Simultaneously, rescuers used jackhammers and cutting tools to free the man from the wreckage.
He had been trapped in what had been the third floor of the building since Tuesday.
The man was lifted from the debris, suffering from dehydration but otherwise not seriously injured.
Earlier, the same NYPD/FDNY team pulled two adult males and a teenage girl alive from the rubble of a grocery store housed in a three-story building that collapsed in Tuesday's earthquake in Port-au-Prince.
The three victims were removed to a United Nations hospital established at Haiti's airport about five miles away, where the girl, about 13, was treated for leg injuries and the two men for undetermined injuries.
A total of 26 New York City police and fire rescuers worked through the night to extricate the three.
Sixteen of the NYPD/FDNY team were also initially deployed to assist in ongoing rescue efforts at the scene of a hotel collapse. But when they arrived, they were re-directed to the trapped man in the building on Rue Belencourt.
The NYPD/FDNY team is bivouacked at the airport in tents they brought with them. They also brought with them their own generators, portable showers, assorted rescue gear and food and water.
Members of the search-and-rescue team have also assisted at ground zero and in the wake of Hurricane Katrina and Hurricane Gustav.
The New York City team arrived in Port-au-Prince on Saturday after a two-day wait for clearance to land at the destroyed city's overloaded airport.
They are using technology that has been improved since the Sept. 11 attacks.
Before leaving, deputy police inspector Robert Lukach, who serves in the New York Police Department's elite Emergency Services Unit, said he was more optimistic about finding survivors in Haiti than he was at ground zero.
"That quickly became a recovery mission. But this is still a rescue mission, and we are hoping for the best," he said.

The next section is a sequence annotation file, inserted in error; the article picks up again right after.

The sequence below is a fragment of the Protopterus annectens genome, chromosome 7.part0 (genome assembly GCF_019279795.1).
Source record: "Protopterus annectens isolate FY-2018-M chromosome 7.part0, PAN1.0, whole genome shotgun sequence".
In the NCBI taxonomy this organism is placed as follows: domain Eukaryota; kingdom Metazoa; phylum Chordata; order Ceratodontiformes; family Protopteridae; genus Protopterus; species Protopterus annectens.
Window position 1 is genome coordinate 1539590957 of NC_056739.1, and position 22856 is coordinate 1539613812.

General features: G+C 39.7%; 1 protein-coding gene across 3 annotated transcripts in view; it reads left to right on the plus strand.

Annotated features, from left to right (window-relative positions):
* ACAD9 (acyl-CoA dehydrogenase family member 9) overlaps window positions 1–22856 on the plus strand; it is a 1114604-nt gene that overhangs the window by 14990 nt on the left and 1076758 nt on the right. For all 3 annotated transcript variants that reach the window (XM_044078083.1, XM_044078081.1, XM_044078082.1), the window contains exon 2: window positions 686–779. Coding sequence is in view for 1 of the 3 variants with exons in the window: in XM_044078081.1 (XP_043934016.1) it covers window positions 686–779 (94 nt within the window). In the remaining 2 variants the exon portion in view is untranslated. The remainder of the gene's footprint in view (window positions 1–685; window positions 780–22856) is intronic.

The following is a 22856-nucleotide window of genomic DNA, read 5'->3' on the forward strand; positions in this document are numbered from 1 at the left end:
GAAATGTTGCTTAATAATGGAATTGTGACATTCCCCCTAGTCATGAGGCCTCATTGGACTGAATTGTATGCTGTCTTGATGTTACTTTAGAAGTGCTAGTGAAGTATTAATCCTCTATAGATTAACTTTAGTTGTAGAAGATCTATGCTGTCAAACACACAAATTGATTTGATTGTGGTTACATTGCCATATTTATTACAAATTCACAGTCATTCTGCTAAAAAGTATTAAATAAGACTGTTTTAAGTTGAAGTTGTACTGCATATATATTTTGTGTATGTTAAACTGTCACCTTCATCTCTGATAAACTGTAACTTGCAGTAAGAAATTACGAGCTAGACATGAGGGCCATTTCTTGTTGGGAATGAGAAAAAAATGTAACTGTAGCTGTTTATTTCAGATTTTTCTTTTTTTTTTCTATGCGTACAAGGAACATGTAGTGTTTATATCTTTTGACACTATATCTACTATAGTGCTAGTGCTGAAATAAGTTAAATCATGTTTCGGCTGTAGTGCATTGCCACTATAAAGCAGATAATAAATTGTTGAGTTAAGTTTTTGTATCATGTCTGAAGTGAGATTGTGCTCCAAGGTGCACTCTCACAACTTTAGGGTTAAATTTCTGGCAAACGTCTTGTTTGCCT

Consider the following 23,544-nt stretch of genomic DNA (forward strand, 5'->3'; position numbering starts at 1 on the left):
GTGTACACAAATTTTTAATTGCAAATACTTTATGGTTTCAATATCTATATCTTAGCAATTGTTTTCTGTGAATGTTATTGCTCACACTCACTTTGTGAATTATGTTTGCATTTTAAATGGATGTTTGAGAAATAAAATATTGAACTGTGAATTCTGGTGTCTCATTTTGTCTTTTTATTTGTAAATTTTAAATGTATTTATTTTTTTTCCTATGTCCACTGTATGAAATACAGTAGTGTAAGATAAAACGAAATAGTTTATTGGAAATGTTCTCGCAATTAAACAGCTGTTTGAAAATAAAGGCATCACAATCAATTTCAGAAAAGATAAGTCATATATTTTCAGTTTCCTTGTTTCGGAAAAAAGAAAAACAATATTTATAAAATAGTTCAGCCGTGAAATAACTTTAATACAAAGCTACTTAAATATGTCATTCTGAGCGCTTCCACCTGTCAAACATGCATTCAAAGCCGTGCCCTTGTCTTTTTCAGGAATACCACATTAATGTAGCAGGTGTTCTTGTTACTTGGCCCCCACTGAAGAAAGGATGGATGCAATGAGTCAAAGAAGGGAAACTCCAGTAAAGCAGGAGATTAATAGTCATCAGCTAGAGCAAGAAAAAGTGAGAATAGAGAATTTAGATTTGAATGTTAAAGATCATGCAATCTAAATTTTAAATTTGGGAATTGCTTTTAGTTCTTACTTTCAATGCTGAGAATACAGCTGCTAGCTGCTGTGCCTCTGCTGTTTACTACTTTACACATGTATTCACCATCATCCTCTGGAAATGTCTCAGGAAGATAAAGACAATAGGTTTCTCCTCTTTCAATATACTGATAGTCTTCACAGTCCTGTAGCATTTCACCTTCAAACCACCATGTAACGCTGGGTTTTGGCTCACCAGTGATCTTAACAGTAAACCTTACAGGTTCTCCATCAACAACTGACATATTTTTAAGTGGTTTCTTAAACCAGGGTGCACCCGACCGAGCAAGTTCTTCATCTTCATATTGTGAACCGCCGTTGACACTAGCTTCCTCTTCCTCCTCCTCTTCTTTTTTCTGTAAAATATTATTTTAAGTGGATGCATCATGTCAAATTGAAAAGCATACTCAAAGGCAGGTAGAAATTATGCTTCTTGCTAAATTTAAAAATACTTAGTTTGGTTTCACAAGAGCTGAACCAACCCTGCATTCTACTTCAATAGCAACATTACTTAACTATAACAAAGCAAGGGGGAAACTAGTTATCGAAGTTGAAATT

He said that even days after the quake, he is hopeful there are pockets in the rubble where people may still be alive, although the crew was worried they would arrive too late, after too much waiting around.
The team, which plans to spend at least a week in Haiti, is one of 28 federal urban search and rescue teams around the United States that can mobilize during a disaster.
They have brought three tractor-trailers full of equipment, including sound gear to listen for survivors trapped below wreckage, cutting tools that can smash through concrete and shore up rubble as they burrow down, and rescue dogs.
"We can be more prepared for this because we're going in with more knowledge," Lukach said.
The cataclysmic earthquake rocked the impoverished island nation Tuesday. The Red Cross estimates that 45,000 to 50,000 people were killed. As humanitarian aid and troops have arrived from around the globe, the focus has already begun to shift to getting aid to survivors.
The team, made of 40 NYPD officers and 40 from the fire department, receives extensive training in structural collapse, concrete collapses and trench rescues, as well as high-angle and water rescues.
They regularly deal with structural collapses in New York.
The team hit the ground in Port-au-Prince with enough food, water and masks to keep them sustained for 72 hours as they work down into the mass of rubble.
Some information from The Associated Press